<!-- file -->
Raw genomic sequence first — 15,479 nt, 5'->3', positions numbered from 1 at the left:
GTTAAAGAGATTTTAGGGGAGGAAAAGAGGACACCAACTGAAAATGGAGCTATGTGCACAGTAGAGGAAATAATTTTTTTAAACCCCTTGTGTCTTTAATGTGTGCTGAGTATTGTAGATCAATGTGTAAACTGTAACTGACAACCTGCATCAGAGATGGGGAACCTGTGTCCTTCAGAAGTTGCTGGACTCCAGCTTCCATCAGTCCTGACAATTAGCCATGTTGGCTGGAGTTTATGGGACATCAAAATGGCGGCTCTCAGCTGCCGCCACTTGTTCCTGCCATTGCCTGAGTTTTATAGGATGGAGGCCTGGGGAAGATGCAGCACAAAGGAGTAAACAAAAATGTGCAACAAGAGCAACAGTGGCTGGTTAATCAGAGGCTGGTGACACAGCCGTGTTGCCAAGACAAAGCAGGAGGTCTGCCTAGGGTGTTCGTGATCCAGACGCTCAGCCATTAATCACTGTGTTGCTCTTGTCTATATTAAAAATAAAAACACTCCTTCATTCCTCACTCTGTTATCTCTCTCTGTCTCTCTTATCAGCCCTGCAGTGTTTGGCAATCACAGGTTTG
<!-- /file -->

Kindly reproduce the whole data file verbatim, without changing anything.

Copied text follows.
Raw genomic sequence first — 15,479 nt, 5'->3', positions numbered from 1 at the left:
GTTAAAGAGATTTTAGGGGAGGAAAAGAGGACACCAACTGAAAATGGAGCTATGTGCACAGTAGAGGAAATAATTTTTTTAAACCCCTTGTGTCTTTAATGTGTGCTGAGTATTGTAGATCAATGTGTAAACTGTAACTGACAACCTGCATCAGAGATGGGGAACCTGTGTCCTTCAGAAGTTGCTGGACTCCAGCTTCCATCAGTCCTGACAATTAGCCATGTTGGCTGGAGTTTATGGGACATCAAAATGGCGGCTCTCAGCTGCCGCCACTTGTTCCTGCCATTGCCTGAGTTTTATAGGATGGAGGCCTGGGGAAGATGCAGCACAAAGGAGTAAACAAAAATGTGCAACAAGAGCAACAGTGGCTGGTTAATCAGAGGCTGGTGACACAGCCGTGTTGCCAAGACAAAGCAGGAGGTCTGCCTAGGGTGTTCGTGATCCAGACGCTCAGCCATTAATCACTGTGTTGCTCTTGTCTATATTAAAAATAAAAACACTCCTTCATTCCTCACTCTGTTATCTCTCTCTGTCTCTCTTATCAGCCCTGCAGTGTTTGGCAATCACAGGTTTG